A "Dumpcano" of Trash Erupted in the Arctic and Won't Stop Burning

Illustration for article titled A "Dumpcano" of Trash Erupted in the Arctic and Won't Stop Burning

It began rather quietly as a underground fire at a dump in Canada's remote northern reaches. Then in May, the fire "erupted," spewing forth flames and toxic fumes over the city of Iqaluit. Faced with a football field-sized smoldering dump fire, this week the city council finally scrounged up the $2.2 million to put it out. How the hell does a dump fire spontaneously ignite—and why is it so expensive to put out?


Dump fires are distressingly common, actually. One estimate puts the number in the U.S. at 8,300 a year, but the size and longevity of

Iqaluit's is unusual. Ever since the fire chief likened the dump to a volcano, we've been saddled with the unholy portmanteau of "dumpcano." You can even find the dumpcano on Twitter these days.

But dumpcanos don't just create themselves. A mix of bad luck and bad policies are behind this massive dump fire.

Footage of the dumpcano set to some rather dramatic music. Top image is a screen capture from this video. Carbon Capture/YouTube

The Birth of a "Dumpcano"

Iqaluit's is one of the small minority of dump fires that spontaneously ignited—that's the bad luck. Spontaneous combustion can happen for a number of reasons: Rotting organic material naturally gets hot as it decomposes, batteries can short circuit, and smoldering things can be accidentally buried.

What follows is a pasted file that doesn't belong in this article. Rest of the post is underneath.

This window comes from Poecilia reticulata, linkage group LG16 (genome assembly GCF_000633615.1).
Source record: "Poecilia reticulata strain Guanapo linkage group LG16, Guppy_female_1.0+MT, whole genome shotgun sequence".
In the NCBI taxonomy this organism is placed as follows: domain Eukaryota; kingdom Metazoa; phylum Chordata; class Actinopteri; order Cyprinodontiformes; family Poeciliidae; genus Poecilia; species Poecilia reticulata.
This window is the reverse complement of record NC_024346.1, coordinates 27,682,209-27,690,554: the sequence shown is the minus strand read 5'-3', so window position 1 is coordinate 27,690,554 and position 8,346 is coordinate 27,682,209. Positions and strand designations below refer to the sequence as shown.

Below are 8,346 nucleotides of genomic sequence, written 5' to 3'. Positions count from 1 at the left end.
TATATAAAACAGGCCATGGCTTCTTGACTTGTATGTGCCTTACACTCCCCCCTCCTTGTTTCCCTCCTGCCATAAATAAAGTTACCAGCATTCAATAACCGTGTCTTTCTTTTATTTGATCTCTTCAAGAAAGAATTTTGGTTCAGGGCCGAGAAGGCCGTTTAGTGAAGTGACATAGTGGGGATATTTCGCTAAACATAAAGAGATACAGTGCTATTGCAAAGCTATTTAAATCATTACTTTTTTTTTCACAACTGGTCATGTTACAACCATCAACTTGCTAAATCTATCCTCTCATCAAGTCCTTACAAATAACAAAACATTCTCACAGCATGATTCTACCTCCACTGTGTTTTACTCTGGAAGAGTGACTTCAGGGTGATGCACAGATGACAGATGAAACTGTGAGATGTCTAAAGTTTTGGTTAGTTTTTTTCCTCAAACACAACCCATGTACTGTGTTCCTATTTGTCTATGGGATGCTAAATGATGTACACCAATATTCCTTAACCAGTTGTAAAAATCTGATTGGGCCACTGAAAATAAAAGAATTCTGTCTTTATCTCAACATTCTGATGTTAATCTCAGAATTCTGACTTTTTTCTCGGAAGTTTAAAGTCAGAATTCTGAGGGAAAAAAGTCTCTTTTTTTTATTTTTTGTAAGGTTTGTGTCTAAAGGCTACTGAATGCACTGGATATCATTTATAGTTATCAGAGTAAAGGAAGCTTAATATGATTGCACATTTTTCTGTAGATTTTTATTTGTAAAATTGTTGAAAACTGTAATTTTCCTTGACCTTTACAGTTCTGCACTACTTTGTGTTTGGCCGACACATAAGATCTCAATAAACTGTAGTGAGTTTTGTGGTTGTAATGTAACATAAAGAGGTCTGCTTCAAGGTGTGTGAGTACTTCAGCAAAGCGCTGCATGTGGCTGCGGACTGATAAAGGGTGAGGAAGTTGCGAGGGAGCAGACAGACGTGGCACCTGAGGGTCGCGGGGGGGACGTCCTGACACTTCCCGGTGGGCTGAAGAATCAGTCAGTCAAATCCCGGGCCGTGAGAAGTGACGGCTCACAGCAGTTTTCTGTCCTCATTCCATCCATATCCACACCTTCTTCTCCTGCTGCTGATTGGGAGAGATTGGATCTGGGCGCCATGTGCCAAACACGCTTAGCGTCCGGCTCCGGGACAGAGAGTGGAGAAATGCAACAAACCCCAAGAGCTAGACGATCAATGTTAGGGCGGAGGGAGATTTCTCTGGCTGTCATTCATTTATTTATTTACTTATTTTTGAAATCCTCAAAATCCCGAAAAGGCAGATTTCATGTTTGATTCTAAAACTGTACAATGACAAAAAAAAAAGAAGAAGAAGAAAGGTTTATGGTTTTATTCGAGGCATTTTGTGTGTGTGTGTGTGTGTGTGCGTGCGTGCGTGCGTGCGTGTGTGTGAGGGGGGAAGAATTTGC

But Iqaluit's dump fire was the fourth since December, a pattern that suggests something more than bad luck. As reporter and Iqaluit resident Peter Worden writes in Vice, until 2002, Iqaluit routinely did open-pit burns in its landfill. Then concerned citizens sued the city to get them stop. That's good news for anyone who wants to breathe clean air (at least when accidental fires aren't burning), but that also meant more and more trash was just piling up, collecting more and more fuel and more and more possible sources of spontaneous combustion.

Worden goes on to note in Vice that part of the reason there's so much trash in Iqaluit is that there is virtually no recycling in the city. The city is so remote that transporting cardboard to recycling plants just isn't worth the cost of fuel. So everyone's boxes and old futons and leftover paint and batteries and kitchen trash are all left to stew and smolder in the big old town dump.


One solution, an engineer tells Vice, is sorting out cardboard, wood, and paper, which can be cleanly burned off. That'll reduce the volume of trash (and dumpcano fuel) in the future, but it's a bit too late for this fire.

The Death of a "Dumpcano"

At first, Iqaluit's fire department decided to just let the dumpcano burn itself out. A shifting pile of hot garbage is pretty dangerous for firefighters, and it would have sucked up millions of gallons of water the city didn't have to spare. The wait-it-out strategy, however, obviously did not work.


On Wednesday, the city council finally approved $2.2 million for a plan to drown the dumpcano after all. Fourteen firefighters will work 12 hours a day for a month to soak the garbage pile in water. It's pretty much a brunt force method, but it's cheaper than more high-tech alternatives.

The original plan was more ambitious and also twice as expensive. That would have involved a building a giant saltwater tank in which smoldering garbage was dunked one clawful at a time. Another way to put out dump fires involves depriving it of oxygen, either with foam or injecting an inert gas.


Hopefully, the month-long water offensive will put out the dumpcano once and for all. Let this be a multi-million dollar lesson in taking out your trash the right way.